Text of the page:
When a pastor or Christian leader pursues one of his flock for sex, he is abusing his authority for his own sinful gain.
When A Pastor Commits Adultery with a Person Pursuing Him, He Abuses His Office
I imagine most people understand and agree that the previous scenario is predatory.
The disagreement comes in a situation where a congregant, or non-congregant sexually pursues a pastor. One could argue: While it is still wrong for a pastor to commit adultery with a person who is sexually aggressive with him, there is no abuse involved.
Think about it like this:
Jimmy has a major addiction to painkillers. He goes to his neighbor and asks for money, so he can buy the painkillers. The neighbor knows he has a problem, but gives him some money. Is this wrong of the neighbor? Absolutely. The neighbor is enabling Jimmy to sin.
Next, Jimmy asks his friend to swipe some of his grandma’s prescribed pills. His friend does so and gives them to Jimmy. Is this wrong of the friend? Absolutely. The friend is stealing and enabling Jimmy to sin.
Finally, Jimmy makes an appointment with a medical doctor. Jimmy goes into the appointment and offers to pay the doctor $5,000.00 in cash for a year’s supply of pain medication. What should the doctor do? He should refuse, and offer a variety of options to help Jimmy break free from his addiction.
But what if the doctor agrees? The doctor takes the money and writes him a prescription. Is this wrong? Of course. Is this an abuse of the doctor’s role? Absolutely. Is the doctor’s sin more grievous than the sins committed by the neighbor and friend? Certainly.
Because the doctor is not just an average man. He is a man who was licensed by a state after earning a medical degree from an accredited university. He is a man who has taken an oath to “first do no harm.” He, better than most, understands the physiological harm Jimmy is causing to himself, and the social harm he is causing to those around him.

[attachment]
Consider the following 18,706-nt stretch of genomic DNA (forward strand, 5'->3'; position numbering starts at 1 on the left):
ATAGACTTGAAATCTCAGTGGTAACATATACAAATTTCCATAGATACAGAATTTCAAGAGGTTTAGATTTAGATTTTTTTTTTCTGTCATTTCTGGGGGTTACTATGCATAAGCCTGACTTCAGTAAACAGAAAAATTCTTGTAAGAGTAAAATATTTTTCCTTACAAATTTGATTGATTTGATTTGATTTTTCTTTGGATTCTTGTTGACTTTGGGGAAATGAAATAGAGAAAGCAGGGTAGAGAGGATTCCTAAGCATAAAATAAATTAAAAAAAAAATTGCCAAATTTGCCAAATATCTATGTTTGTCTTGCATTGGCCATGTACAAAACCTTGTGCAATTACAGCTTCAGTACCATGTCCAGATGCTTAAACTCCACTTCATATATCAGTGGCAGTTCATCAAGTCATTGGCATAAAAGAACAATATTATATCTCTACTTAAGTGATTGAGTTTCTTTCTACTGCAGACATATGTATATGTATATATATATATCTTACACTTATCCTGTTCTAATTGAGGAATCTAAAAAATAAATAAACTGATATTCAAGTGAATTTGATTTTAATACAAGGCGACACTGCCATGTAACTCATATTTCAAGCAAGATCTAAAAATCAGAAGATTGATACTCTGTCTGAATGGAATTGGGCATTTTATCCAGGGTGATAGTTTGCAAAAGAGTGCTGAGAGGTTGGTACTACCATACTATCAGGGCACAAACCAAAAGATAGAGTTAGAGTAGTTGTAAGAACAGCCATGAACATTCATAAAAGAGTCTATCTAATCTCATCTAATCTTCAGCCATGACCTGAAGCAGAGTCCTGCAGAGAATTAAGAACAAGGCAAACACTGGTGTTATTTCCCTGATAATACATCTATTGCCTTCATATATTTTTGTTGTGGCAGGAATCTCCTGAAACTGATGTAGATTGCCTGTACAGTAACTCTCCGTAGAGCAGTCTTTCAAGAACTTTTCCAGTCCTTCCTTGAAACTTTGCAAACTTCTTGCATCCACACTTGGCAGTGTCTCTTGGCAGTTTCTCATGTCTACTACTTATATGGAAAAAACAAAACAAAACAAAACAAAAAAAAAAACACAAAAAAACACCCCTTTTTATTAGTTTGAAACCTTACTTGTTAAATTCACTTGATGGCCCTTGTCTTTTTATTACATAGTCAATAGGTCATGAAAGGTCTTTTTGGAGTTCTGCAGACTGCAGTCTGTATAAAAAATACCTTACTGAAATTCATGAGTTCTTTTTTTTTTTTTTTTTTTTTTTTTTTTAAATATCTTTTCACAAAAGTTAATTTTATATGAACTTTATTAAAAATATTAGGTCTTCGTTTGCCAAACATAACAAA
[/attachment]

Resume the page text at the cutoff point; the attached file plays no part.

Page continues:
In the same way, a pastor is not just an average man. He has been ordained by a congregation, which is not a conferring of authority, but a recognition that God Himself has called this person to guard, lead, and feed the flock of Christ before the foundations of the earth.
Just as a doctor should not receive bribe money from an addict, neither should a pastor receive adulterous advances of anyone. His job… His calling requires him to recognize that such advances are symptoms of sin. And like a good doctor, he should refuse the advances and speak of healing, forgiveness, and fulfillment that can only be found in the Lord Jesus Christ.
If a pastor or Christian leader commits adultery with a person sexually pursuing him, he is abusing his office.
The Apostle Paul commanded young Timothy, “Don’t accept an accusation against an elder unless it is supported by two or three witnesses. Publicly rebuke those who sin, so that the rest will be afraid”
(1 Timothy 5:19-20 CSB).
Thinking my way through these issues has terrified me. I love the Lord, my wife, my children, and my church. I never want to bring shame to them by my actions. And, like all callings, I recognize that I am ill-equipped to do what Christ has called me to do. So, I fearfully pray that God the Holy Spirit will guard me, because I know I am not beyond the sin of adultery – which carries with it a greater violation for pastors.
So please pray for me and pray for your pastors.
Mostly, though, pray for those who have been abused by pastors – that they might still follow after Christ, find healing in him, and enjoy the fellowship of a church.
Dear Dr. Frank S. Page,